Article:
The Adaptive Agency

Deep Reasons Employees Don’t Give Their Best (2/3)

by | Jul 23, 2022

Once when I was working for a defense contractor, I saw a process that blew my mind.

It involved 4 teams.

  • Team 1 loaded a database.
  • Team 2 pulled out the data, loaded it to a spreadsheet and modified it.
  • Team 3 got the spreadsheet, modified the data again, and built a report for team 4.

What did Team 4 do with it?

“Nothing. We have no idea why they give us this report.”

3 teams of people didn’t know or care why they had jobs. What kind of work do you think got done in that environment?

Here’s a great way to make sure your employees don’t fall into this trap.

Share Context

Great talent needs to be connected to the outcomes they help produce.

As a leader, that’s how you go from spending money on staffing (cost) to leveraging talent (investment). 

Instead, most employees are used to hearing something more like, “Here’s your task. Do it.”

For people to give their best, they need something to aim at. Something worthwhile to apply their efforts to. Something that gives them a sense of accomplishment.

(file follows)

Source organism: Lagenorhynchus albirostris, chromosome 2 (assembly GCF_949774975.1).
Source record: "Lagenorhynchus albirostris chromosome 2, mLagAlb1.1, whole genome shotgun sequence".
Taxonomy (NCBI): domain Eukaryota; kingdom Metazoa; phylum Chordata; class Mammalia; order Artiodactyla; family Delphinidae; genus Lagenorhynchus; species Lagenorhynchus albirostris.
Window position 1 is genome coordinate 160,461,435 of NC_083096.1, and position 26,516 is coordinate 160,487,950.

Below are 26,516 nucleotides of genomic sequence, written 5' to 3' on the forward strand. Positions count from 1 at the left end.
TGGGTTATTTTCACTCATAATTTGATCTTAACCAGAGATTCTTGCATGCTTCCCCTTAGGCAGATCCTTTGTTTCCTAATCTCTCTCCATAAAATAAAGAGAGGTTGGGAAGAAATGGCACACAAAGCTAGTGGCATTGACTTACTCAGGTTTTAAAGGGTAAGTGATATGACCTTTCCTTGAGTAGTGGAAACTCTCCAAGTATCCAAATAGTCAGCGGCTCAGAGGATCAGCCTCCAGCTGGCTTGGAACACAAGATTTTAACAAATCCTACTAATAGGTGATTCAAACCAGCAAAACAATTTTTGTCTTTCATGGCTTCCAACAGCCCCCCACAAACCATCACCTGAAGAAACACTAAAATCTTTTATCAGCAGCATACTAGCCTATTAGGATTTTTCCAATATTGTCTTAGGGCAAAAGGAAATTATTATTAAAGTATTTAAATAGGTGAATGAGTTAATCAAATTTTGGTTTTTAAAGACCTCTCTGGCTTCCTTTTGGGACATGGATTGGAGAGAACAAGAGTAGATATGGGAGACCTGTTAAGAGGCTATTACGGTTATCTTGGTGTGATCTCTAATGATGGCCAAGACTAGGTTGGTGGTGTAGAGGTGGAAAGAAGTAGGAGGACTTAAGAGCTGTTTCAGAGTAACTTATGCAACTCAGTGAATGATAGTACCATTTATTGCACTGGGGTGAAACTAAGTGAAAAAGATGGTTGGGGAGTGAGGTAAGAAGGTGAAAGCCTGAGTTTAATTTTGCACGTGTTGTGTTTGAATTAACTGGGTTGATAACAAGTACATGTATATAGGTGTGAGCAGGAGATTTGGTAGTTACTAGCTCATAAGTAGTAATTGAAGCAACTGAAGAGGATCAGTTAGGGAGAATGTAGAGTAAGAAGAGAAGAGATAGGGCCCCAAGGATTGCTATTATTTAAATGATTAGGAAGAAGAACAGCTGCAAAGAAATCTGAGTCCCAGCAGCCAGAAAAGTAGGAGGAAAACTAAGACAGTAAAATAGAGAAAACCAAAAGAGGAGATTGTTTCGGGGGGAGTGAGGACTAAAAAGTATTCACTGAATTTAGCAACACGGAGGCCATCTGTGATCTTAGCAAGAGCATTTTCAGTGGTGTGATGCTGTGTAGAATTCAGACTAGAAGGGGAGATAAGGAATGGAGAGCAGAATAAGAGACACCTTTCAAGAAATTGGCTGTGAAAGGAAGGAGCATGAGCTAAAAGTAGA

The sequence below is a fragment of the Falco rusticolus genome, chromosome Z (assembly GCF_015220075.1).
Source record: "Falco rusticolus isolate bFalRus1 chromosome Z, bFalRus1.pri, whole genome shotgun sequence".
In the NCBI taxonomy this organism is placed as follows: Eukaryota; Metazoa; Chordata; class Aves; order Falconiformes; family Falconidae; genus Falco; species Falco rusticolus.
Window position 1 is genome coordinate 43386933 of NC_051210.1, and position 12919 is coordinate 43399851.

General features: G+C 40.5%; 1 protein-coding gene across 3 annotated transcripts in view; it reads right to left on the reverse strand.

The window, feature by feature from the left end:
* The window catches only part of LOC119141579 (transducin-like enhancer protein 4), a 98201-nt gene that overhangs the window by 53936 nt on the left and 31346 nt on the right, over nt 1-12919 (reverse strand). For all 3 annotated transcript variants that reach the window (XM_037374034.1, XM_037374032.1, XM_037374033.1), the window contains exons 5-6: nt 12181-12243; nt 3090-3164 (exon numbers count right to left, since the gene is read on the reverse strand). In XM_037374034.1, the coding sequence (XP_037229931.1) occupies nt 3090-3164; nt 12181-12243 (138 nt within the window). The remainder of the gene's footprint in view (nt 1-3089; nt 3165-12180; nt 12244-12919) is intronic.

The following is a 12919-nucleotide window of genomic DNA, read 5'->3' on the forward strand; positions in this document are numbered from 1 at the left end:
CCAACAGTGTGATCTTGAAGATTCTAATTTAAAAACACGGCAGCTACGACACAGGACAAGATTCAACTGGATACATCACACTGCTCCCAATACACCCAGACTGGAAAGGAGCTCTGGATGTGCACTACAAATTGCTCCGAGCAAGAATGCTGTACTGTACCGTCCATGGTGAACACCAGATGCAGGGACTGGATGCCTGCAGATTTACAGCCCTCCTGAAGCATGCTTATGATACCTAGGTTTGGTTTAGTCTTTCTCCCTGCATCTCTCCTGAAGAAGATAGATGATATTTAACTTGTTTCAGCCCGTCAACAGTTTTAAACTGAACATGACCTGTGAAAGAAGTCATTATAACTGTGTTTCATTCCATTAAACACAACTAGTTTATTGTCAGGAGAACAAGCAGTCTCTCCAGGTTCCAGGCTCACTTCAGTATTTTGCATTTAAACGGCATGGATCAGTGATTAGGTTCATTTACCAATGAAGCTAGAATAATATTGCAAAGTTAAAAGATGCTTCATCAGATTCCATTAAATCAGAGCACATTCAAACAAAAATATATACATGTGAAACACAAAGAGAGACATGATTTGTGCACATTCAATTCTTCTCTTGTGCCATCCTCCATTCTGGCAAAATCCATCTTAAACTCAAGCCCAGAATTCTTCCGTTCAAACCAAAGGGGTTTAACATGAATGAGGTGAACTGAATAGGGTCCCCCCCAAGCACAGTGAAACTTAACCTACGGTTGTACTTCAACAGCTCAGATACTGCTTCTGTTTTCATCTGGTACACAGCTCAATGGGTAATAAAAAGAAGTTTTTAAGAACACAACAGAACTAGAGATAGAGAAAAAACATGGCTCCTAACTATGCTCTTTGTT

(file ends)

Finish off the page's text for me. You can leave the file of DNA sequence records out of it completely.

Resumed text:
I mean, look at you. You’ve committed a substantial part of your life and significant resources to starting and growing a business. So, you’re all-in, right?

In the same way, great talent needs their work to matter. They can’t just run in their wheel, waiting for a nut to fall down the chute.

Too many companies only let the “important people” think about the big stuff. They break the outcomes down into projects or tasks, strip away the context, and drop them on the workforce. Then the workforce is just supposed to do their jobs.

Want more people contributing to the big picture?

Here’s a good approach:

  1. Frequently explain what big picture you’re trying to accomplish.
  2. Describe why it’s great, or important, or cool, or relevant.
  3. Show them why their role is so important in achieving it.
  4. Help them understand how their efforts contribute to success. (Make it count.)
  5. Let them swing for the fences.
  6. Stay on message. Don’t let it devolve back into task-taking.

 

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